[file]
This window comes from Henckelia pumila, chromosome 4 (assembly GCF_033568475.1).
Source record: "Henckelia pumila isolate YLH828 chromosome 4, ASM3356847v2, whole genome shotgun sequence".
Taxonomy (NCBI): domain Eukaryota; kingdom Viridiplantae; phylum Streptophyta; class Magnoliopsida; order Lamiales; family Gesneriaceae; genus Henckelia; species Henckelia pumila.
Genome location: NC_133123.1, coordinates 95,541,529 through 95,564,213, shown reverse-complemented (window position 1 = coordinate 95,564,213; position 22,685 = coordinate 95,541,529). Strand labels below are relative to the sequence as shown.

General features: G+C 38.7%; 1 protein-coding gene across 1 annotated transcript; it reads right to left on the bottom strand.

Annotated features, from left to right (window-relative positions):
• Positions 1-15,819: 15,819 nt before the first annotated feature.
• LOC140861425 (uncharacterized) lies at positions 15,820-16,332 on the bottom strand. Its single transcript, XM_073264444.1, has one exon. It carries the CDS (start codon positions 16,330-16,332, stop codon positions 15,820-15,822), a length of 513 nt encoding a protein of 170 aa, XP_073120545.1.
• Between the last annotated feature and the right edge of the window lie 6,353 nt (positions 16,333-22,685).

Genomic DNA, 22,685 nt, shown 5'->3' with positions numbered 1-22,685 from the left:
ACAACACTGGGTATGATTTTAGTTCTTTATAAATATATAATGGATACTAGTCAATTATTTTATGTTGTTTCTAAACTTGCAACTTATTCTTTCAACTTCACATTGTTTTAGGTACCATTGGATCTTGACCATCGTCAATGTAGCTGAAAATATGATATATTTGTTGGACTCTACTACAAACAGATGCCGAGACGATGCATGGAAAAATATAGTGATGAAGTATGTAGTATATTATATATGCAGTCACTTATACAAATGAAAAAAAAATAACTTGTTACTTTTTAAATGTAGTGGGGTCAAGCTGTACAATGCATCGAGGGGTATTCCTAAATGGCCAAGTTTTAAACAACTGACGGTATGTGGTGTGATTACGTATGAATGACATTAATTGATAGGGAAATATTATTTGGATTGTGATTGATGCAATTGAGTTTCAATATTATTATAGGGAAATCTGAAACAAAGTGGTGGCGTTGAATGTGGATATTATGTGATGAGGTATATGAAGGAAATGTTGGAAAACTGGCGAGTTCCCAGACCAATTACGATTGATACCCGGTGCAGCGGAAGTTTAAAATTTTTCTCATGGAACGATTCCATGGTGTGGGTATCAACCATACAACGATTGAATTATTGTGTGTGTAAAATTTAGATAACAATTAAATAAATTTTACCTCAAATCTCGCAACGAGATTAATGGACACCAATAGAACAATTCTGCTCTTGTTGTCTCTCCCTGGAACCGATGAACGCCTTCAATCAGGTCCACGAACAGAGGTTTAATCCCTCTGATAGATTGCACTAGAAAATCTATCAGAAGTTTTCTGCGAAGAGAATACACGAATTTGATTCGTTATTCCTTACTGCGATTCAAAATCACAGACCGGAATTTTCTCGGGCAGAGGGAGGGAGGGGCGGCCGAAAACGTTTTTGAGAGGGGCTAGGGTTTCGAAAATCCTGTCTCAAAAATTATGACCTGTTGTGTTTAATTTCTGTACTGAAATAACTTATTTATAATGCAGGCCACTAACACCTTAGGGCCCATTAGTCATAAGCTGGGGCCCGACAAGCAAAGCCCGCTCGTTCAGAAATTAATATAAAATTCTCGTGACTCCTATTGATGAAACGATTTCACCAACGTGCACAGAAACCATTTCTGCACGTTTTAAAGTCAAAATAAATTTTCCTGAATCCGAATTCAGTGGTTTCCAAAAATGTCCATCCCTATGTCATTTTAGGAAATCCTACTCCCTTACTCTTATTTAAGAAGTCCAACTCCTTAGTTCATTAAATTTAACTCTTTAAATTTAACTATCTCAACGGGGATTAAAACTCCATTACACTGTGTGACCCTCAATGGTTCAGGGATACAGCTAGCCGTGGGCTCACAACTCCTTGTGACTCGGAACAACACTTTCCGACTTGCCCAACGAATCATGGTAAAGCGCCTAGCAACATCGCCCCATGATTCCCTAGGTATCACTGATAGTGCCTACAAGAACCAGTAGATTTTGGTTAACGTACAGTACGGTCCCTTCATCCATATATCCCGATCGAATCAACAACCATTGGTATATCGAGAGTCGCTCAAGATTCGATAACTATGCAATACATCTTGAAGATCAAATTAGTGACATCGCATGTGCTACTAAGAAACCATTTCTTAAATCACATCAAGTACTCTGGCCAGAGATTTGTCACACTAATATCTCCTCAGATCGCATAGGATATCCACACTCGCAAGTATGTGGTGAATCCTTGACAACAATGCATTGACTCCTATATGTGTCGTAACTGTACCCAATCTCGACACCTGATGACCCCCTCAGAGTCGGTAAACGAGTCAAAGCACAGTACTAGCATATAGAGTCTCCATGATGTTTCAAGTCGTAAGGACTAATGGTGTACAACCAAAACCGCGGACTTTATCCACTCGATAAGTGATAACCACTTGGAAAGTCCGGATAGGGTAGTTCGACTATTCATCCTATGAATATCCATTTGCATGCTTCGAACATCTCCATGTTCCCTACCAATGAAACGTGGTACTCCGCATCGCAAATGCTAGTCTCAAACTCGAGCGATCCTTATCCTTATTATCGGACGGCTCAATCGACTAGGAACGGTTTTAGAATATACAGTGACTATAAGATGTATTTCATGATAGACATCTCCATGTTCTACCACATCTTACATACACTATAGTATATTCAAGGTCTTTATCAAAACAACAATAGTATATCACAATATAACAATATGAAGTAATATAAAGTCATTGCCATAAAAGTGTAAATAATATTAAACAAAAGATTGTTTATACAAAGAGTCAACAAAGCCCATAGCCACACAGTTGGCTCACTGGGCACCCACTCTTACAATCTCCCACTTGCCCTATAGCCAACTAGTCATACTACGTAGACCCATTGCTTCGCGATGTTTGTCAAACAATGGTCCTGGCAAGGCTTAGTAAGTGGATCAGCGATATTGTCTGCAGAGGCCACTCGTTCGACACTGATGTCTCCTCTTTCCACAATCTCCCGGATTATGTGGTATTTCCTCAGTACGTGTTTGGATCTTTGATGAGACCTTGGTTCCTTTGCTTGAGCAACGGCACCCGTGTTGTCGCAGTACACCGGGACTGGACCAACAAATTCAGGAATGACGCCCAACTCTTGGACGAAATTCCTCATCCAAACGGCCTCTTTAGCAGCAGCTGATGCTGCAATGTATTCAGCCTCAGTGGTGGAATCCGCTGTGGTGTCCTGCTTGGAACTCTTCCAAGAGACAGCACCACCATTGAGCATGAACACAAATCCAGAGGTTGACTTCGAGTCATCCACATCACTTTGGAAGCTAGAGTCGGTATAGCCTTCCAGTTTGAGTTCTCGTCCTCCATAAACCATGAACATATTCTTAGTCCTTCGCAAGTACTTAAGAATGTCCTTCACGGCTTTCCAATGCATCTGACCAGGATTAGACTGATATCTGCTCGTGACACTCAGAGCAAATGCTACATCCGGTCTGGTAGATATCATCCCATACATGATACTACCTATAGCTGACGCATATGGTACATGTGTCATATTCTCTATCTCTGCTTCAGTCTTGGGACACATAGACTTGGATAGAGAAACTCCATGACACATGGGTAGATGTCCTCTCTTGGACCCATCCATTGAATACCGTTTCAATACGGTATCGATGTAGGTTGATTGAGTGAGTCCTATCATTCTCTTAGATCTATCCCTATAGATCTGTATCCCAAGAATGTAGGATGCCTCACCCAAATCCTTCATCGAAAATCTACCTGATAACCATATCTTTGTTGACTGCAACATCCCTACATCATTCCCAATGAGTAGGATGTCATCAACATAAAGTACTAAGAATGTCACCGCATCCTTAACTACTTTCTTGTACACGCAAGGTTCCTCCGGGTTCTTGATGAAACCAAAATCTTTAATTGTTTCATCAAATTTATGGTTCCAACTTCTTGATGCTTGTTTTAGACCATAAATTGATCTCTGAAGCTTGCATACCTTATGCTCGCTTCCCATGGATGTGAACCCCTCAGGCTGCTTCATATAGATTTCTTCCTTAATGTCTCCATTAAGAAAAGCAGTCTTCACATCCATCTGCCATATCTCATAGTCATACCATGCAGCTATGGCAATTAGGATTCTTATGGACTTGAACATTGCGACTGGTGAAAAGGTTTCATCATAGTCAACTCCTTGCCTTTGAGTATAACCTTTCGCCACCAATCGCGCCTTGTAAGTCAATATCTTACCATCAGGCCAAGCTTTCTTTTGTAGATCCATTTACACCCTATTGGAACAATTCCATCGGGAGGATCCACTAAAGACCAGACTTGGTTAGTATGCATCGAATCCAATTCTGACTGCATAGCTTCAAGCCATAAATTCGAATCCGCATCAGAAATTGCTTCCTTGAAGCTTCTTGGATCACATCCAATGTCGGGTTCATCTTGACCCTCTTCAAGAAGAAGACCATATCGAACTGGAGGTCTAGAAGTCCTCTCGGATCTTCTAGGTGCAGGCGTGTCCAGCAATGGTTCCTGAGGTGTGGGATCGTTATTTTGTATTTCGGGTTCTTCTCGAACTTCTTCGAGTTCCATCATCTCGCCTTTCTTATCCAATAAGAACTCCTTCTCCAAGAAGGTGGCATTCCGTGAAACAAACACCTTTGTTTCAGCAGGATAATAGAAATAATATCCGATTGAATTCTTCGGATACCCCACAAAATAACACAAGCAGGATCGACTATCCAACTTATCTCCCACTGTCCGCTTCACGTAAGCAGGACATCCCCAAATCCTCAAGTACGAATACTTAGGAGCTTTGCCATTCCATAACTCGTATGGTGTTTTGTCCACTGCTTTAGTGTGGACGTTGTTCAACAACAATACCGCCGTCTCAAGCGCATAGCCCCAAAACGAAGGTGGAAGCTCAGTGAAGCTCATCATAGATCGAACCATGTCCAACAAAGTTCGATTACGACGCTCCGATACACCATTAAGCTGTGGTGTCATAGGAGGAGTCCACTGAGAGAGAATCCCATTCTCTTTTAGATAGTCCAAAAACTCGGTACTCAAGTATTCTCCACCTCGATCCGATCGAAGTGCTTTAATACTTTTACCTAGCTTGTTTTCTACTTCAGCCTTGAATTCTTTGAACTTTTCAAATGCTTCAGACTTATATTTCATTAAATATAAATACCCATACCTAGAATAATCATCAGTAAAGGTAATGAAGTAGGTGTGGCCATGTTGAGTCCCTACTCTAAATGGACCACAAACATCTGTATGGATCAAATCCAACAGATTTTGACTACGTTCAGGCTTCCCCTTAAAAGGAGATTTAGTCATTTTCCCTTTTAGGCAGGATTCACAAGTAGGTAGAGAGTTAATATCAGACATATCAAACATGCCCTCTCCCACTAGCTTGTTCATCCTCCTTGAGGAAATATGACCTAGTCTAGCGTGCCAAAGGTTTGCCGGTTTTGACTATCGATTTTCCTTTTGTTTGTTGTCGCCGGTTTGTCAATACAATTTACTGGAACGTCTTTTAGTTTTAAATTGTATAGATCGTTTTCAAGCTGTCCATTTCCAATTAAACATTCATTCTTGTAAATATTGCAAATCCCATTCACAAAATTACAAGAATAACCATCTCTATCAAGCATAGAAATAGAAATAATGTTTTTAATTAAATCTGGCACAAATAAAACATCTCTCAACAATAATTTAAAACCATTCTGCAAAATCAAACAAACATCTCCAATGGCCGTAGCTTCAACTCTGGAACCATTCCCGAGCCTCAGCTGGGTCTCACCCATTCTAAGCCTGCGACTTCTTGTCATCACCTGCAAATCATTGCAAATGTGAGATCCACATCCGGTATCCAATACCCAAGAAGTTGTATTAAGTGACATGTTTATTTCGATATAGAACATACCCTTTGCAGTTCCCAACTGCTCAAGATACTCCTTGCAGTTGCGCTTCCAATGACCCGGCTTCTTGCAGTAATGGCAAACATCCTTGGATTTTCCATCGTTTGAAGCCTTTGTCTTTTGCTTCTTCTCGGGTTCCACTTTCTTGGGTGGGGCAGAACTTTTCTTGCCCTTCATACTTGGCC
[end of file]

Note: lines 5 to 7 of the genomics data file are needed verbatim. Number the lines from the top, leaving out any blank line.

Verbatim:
General features: G+C 38.7%; 1 protein-coding gene across 1 annotated transcript; it reads right to left on the bottom strand.

Annotated features, from left to right (window-relative positions):
• Positions 1-15,819: 15,819 nt before the first annotated feature.